New Car Previews

Preview: 2018 BMW i3 and i3s

FRANKFURT – If you want to know the definition of “polarizing,” BMW’s i3 is pretty much it. You either find this little electric runabout appealingly quirky, or you think it’s the strangest thing ever plunked down on four wheels. It’s now undergone a bit of a refresh, and while the haters will probably still grumble about its boxy shape, odd back windows and rear-opening doors, its new colour schemes tone down the electric blue accents that often didn’t resonate as well as the company had hoped.

Neither one is going to have you outrunning a Tesla at the light, but this is meant to be a city car after all.

The i3 initially came out as a single model, but now there are two. In addition to the regular i3, there’s also a higher-performance version, the i3s, with more power and a chassis tuned for it. The regular i3 puts out 184 lb-ft of torque, and right from a dead stop as do all electric cars, along with 170 horsepower. The i3s has a higher-power electric motor that spins out peak torque of 199 lb-ft, along with 184 horsepower. While the i3 goes from zero to 100 km/h in 7.3 seconds, the i3s does it in 6.9 seconds.

Neither one is going to have you outrunning a Tesla at the light, but this is meant to be a city car after all.

The i3s also receives further modifications to differentiate it. Its drive system is modified with new bearings and motor control to improve its performance at higher speeds, and its track width is 40 millimetres wider than the i3. Its sport suspension, outfitted with specially-developed springs, shocks and roll bars, is also 10 millimetres lower than its sibling, and it’s available with wider 20-inch tires. Both i3 models get an upgrade to their dynamic stability control system, which now responds faster and has a wheel-speed limiter to better keep things on the straight and true.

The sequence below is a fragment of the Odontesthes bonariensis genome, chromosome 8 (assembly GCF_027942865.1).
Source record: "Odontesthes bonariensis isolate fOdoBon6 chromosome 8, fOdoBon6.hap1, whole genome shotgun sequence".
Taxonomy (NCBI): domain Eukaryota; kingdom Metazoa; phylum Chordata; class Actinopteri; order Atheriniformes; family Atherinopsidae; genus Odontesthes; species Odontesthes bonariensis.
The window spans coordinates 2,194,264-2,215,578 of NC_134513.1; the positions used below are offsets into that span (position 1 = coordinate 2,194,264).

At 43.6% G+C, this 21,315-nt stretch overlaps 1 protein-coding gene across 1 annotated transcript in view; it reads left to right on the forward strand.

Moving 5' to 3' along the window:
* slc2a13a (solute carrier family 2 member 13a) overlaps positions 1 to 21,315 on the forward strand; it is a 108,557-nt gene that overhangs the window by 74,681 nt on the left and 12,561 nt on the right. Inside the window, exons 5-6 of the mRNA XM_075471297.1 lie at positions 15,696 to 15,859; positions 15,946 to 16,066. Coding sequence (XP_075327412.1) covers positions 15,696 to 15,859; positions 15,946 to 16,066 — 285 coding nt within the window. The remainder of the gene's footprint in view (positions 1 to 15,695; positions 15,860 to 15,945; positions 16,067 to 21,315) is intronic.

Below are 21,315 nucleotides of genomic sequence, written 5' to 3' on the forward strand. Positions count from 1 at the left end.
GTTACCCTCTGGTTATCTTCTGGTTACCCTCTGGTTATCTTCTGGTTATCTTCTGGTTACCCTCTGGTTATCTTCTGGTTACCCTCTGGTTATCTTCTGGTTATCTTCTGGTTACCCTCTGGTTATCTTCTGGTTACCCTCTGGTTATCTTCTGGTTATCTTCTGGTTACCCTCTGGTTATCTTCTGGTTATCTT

Both i3 models use a 33 kWh lithium-ion battery that sits under the floor, and while range depends on a variety of factors, including temperature and how you drive it, BMW says “everyday use” is measured at around 200 kilometres, similar to current 2017 models. As before, you can order a range extender, which uses a small gasoline engine that automatically starts up when the battery gets low and acts like a generator, creating more electricity for the car’s electric motor. It’ll be available on both the i3 and i3s.

The exterior styling changes are primarily in trim. Both models come with LED headlights, and the revised front and rear fascias include horizontal turn signals up front. The top half of the car is still black as before, including the hood and liftgate, but the front pillars now match it. The i3s is further differentiated with a few design cues, such as small fender arches, available unique twin spoke wheels, high-gloss pillars and roof accents, and blue or grey strips on the bottom of the fascia.

The interior is virtually unchanged, retaining that quirkiness that one either loves or hates. The shift lever is a column-mounted knob that you spin, the glovebox hides under a floating wooden panel, the infotainment screen likewise hovers above its cubby, and everything’s finished in materials that are renewable, recyclable, or at least produced with a minimum of environmental fuss.

Connection is key here, with Apple CarPlay (nope, no Android Auto yet) and a Wi-Fi hotspot offered as options. The screen also provides charging information when the car’s plugged in, and an update on range when it’s not. While you won’t get this on your i3 in Canada, at least not yet if ever, European versions supply on-street parking information in conjunction with their navigation systems.

Pricing and availability will be announced closer to launch in late 2017, while electric vehicle rebates in specific provinces are expected to be the same as 2017 models.